Class is the major issue.

Dave Timoney


One thing that many football fans were conscious of in the 70s and 80s was that they were indulging in a theatre of internecine warfare - i.e. attacking each other, even if only verbally - beneath the gaze of their class "betters" in the Chairman's box and the more expensive seats. The problem wasn't that the Tories were elsewhere, but that they were in the ground.

That's why there was a grassroots revulsion in the 80s against hooligans as provocateurs playing into the hands of authoritarians (naturally the media rarely reported crowds booing pitch-invasions or rucks), which led to the increasing politicisation of fans through supporters' groups and fanzines and a growing concern with material issues from safety to ownership and prices.

Tories don't talk about class in the same way that the Queen doesn't carry any money. Pretending that something is irrelevant (or quaintly harmless) is a way of avoiding challenge. Their studied indifference is the product of years of expensive education and repressive socialisation.

And for the record, Germans love playing England at football and are sufficiently rivalrous to have nicked the "Three Lions" song. You have mistaken the xenophobic shit pushed by British tabloids (which doesn't really have a German equivalent, even in Bild) for the mutual respect between fans in the two countries. See the recent Liverpool-Borussia Dortmund tie for ample evidence.

An Alien Visitor

Nearly spot on.

I was at Hillsborough on that fateful day. And it was a perfect storm in many ways.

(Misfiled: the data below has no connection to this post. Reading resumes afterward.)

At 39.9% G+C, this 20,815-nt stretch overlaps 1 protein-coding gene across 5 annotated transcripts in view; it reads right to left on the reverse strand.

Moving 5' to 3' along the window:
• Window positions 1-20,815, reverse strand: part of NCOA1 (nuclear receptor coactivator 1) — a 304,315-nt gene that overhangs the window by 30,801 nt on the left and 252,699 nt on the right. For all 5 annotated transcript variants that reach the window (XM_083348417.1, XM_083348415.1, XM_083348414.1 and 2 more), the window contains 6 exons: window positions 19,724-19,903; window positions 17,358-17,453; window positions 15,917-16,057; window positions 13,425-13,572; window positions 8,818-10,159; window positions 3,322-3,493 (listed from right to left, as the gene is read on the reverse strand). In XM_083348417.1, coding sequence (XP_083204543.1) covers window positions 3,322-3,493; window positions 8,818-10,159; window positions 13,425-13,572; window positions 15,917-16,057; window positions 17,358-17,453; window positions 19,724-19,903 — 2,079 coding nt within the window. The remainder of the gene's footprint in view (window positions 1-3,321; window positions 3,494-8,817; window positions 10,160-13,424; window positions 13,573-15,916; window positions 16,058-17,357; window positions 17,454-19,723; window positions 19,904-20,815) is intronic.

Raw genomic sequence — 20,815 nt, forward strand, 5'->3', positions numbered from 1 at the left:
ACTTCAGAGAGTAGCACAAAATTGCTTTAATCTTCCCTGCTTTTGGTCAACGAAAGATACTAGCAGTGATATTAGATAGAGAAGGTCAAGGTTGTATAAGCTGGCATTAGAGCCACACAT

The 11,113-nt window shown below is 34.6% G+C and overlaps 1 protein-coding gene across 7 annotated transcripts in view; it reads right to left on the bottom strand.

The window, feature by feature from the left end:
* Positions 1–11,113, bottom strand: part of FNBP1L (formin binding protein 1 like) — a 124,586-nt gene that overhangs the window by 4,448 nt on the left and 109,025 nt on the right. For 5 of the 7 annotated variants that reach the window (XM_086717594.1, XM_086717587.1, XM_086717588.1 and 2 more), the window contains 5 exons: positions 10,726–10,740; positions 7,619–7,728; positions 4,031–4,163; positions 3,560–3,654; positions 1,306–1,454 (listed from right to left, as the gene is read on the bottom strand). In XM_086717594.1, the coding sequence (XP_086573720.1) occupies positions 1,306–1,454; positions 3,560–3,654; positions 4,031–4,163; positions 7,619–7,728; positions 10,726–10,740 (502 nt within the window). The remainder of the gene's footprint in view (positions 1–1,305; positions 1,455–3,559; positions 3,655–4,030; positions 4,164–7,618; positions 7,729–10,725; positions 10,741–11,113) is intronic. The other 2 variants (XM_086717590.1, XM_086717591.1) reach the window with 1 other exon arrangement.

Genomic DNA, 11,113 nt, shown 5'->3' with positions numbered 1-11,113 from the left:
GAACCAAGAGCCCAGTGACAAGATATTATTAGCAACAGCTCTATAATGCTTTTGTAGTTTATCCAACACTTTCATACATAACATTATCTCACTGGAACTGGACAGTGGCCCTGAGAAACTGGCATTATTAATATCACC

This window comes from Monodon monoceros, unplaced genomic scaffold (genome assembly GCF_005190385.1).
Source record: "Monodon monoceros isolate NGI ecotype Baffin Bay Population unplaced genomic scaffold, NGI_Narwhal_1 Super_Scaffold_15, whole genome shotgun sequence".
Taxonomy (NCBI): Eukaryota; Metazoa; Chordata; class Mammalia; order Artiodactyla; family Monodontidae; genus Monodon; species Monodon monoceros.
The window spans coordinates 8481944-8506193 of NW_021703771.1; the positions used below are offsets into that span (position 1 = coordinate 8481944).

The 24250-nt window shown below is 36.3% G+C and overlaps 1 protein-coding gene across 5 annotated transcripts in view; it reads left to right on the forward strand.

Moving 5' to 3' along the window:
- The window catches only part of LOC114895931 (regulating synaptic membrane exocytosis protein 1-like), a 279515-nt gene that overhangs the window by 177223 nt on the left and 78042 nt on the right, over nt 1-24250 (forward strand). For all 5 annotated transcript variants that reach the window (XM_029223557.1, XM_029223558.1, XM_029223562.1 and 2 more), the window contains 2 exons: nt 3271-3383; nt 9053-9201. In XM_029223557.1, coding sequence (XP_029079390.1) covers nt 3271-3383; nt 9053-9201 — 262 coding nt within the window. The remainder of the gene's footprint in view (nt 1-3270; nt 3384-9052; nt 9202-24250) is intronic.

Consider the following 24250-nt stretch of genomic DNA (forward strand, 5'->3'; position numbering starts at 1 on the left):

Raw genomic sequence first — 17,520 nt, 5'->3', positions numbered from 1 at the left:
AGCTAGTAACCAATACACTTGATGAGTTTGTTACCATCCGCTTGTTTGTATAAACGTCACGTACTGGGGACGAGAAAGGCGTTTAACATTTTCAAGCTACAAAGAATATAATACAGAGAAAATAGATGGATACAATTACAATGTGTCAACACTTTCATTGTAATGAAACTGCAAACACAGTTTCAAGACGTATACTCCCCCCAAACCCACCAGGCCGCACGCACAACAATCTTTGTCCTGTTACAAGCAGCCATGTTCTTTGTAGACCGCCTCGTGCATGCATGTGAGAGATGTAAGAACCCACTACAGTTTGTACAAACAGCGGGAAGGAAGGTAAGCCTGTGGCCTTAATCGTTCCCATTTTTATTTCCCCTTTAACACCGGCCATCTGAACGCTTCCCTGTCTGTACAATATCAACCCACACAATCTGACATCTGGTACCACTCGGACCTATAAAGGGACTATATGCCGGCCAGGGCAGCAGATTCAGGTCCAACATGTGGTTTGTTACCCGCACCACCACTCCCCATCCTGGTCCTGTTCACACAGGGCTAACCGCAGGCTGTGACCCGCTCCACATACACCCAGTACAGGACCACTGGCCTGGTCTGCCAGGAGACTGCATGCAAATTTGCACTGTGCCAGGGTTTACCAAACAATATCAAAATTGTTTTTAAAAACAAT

It should be noted with bells and whistles on that the debate about how the police and authorities treated football fans preceded both Heysel and Hillsborough. We had campaign groups arguing that fences were an affront to our rights, that we were being treated like animals, which we were. The hooligan problem existed but it was over-hyped. I can say with all honesty that in 30 years attending games I have hardly seen a punch thrown in anger. Though racist comments were far more common back then!

So I think this story is one of class, can be linked to the miners strike, but also the more interesting questions for me are the corrupt relationships between the state, the police and the newspapers - which surely still persist to this day.

I remember watching the BBC TV drama State of Play and at the time thinking, they have been way to kind to the journalists!


An excellent analysis. Well done.

Phil Sealey

Interesting post. I think there is something in what you say. I've often wondered whether it's significant that most Public and Private schools (and grammar schools) in the UK don't play football,so it's always been seen as a working class sport. The middle and upper classes just don't understand the passion and enthusiasm for the sport among ordinary state-school kids. There isn't such a class divide in cricket, which is played in vitually all British schools.

Igor Belanov

You may have been right in the 1960s Phil. But almost all state schools and some independents play football now, while few state schools play cricket. It is a hard sport to organise and coach, requires decent, maintained facilities, and is dependent on the weather. This dearth of school cricket has also made things harder for the clubs.

As a result, at professional level cricket is increasingly dominated by the middle-classes and those who attended private schools, while working-class participation is declining even at the passive level of watching on TV. Among poorer people cricket is tending to be a pursuit for the Asian-origin population.

Phil Sealey

I stand corrected, Igor. Thanks.


I don't know Igor - my son goes to a comprehensive who's under 17 cricket team beat a prominent private school to win a national competition two years ago. Mind you, we live in Dorset!